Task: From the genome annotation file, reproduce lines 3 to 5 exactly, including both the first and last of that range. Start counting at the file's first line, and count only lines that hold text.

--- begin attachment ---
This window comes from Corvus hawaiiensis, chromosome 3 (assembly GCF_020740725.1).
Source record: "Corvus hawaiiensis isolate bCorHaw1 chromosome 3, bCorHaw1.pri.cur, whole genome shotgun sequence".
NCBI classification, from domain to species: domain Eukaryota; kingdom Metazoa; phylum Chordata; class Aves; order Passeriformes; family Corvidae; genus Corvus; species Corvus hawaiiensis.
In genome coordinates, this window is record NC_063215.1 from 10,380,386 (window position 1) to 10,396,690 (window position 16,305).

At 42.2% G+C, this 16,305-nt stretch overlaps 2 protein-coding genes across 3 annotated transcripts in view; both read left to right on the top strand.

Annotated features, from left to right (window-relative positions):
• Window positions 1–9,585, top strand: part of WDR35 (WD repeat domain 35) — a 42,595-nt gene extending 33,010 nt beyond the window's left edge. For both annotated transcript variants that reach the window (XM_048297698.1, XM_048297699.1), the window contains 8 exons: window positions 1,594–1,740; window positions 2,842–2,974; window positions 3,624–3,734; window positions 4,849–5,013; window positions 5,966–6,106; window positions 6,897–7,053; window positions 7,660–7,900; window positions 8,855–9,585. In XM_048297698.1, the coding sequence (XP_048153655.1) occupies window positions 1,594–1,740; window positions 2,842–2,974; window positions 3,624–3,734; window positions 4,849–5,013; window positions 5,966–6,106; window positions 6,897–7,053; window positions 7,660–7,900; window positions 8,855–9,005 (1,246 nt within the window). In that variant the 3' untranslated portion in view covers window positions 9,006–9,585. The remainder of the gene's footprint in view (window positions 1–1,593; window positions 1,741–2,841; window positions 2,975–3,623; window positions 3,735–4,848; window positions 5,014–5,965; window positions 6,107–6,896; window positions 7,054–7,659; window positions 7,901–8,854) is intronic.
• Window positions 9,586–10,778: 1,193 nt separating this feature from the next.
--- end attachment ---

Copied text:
NCBI classification, from domain to species: domain Eukaryota; kingdom Metazoa; phylum Chordata; class Aves; order Passeriformes; family Corvidae; genus Corvus; species Corvus hawaiiensis.
In genome coordinates, this window is record NC_063215.1 from 10,380,386 (window position 1) to 10,396,690 (window position 16,305).

At 42.2% G+C, this 16,305-nt stretch overlaps 2 protein-coding genes across 3 annotated transcripts in view; both read left to right on the top strand.